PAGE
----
7. If you could have dinner with one living or non-living person, who would it be and why?
I really would’ve loved to have been able to sit down and show my late grandparents the premium Virtual and Augmented Reality content of today. As I continue to work in this industry, there are moments that I feel disconnected from what it’s like to be outside of it. Because they grew up in a different country and era, their thoughts and opinions on the subject would be invaluable to me.
8. What is something most people don’t know about you?
What most people don’t know about me is that I have deuteranopia, a color vision deficiency, also known as red-green color blindness. I can’t see the full color spectrum that “normal” people can see, and often get confused by shades of color that are close to each other. Despite my color blindness, I continue to persevere as a photographer. I’ve experimented with many different types of capture technologies as well. Having traveled across several countries in a span of months, I shot and submitted many 360 degree photography to Google Street View. I aim to make 360 degree photography a more legitimate artistic medium! As of late, I’ve been doing a lot of photogrammetry. This year’s SIGGRAPH Art Gallery actually had a lot of amazing art pieces that utilized photogrammetry.
I choose to be very open about my color blindness now, as a way to encourage people to not let their own deficiencies stop them from their goals. I’m very proud that SIGGRAPH has placed a larger emphasis moving forward in Adaptive Technology (go Natalie Rountree!), where they focus on technology that help assist people in their daily struggles. Even though the way I perceive color is different, I was able to overcome this by getting really good with HEX values and understanding the more objective nature of color theory. Having reliable colleagues as a second pair of eyes helped too! I also follow other colorblind artists to see their workflows, and how they continue to be successful in their careers.
360 Degree Photography: https://bit.ly/2k0Tkpk
9. From which single individual have you learned the most in your life? What did they teach you?
My immediate family was the one that supported me throughout my whole entire education and career. My dad was the one who gave me my very first camera, which initiated into an obsessive hobby and morphed to an important skill set. He helped me cultivate a lot of the technical skills that I have today, which include problem solving and to how to learn things on the spot. My mom was the artist among us. Though I never learned to draw as well as her, I attribute a lot of my artistic side from her. Finally, my brother was the one who influenced me, through his own academic pursuit of art and science, to push forward to achieve my endeavors.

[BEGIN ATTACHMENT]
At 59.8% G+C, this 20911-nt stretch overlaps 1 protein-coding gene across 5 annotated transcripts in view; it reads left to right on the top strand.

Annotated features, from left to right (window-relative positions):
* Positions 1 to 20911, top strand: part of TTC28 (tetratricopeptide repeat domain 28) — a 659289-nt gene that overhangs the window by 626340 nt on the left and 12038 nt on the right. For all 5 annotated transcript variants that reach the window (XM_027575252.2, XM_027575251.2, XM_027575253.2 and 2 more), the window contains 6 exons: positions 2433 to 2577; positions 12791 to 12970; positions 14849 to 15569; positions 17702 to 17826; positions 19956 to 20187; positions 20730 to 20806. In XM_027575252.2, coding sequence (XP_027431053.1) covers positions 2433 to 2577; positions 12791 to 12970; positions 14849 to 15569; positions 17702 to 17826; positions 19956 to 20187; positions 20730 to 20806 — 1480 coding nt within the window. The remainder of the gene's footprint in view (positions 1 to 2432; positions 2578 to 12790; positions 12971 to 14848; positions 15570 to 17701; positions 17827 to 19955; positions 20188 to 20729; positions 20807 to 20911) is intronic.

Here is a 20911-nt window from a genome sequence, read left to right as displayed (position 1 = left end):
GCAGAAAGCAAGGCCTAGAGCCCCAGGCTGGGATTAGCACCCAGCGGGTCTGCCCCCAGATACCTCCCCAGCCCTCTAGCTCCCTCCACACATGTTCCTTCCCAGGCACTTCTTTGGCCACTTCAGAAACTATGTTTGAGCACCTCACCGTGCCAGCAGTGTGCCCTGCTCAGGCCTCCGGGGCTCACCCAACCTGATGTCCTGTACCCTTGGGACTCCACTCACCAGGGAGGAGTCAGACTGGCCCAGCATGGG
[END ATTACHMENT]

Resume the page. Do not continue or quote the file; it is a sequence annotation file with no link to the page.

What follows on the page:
10. Is there someone in particular who has influenced your decision to work with ACM SIGGRAPH?
I would like to thank several people that have influenced me to continue working with SIGGRAPH.
First off, I would like to thank MK Haley for giving me the coolest Student Volunteer shift a first-timer can ever have, which was controlling Quasi the Robot. Casey Kwock, Thach Nguyen, and the rest of the ScavengeAR team for entrusting me to work on such an important aspect of the SIGGRAPH attendee experience. Jiaying Xu and the SIGGRAPH Asia Video Production team for throwing me in front of a camera as a correspondent and letting me interview amazing pioneers on behalf of SIGGRAPH Asia. Mikki Rose, Victoria Rege, and the Immersive Pavilion SIGGRAPH 2019 Team for letting us gather an amazing collection of AR, VR, MR (all the R’s!) installations for the largest SIGGRAPH since 2013!
11. What can you point to in your career as your proudest moment?
In the past decade, I’ve contributed to quite a few projects that were showcased at SIGGRAPH, and it was a great honor each time. We had successfully deployed SIGGRAPH’s ScavengeAR for the past few years, and being able to watch our players enjoy the game throughout the conference was incredibly rewarding. ScavengeAR was even plugged by Magic Leap in their Guide to SIGGRAPH official blog. Being able to see my volunteer work and my professional work acknowledge each other was such a nice surprise. I look forward to the day where ScavengeAR could expand beyond mobile and include spatial computing platforms as well! In addition, seeing this year’s positive reception of Magic Leap’s Mica, our digital human, at the Immersive Pavilion was also very exciting.
What’s left? Well… I’ve always wanted to give my own SIGGRAPH talk, so whenever that happens, that will definitely be my next proudest moment.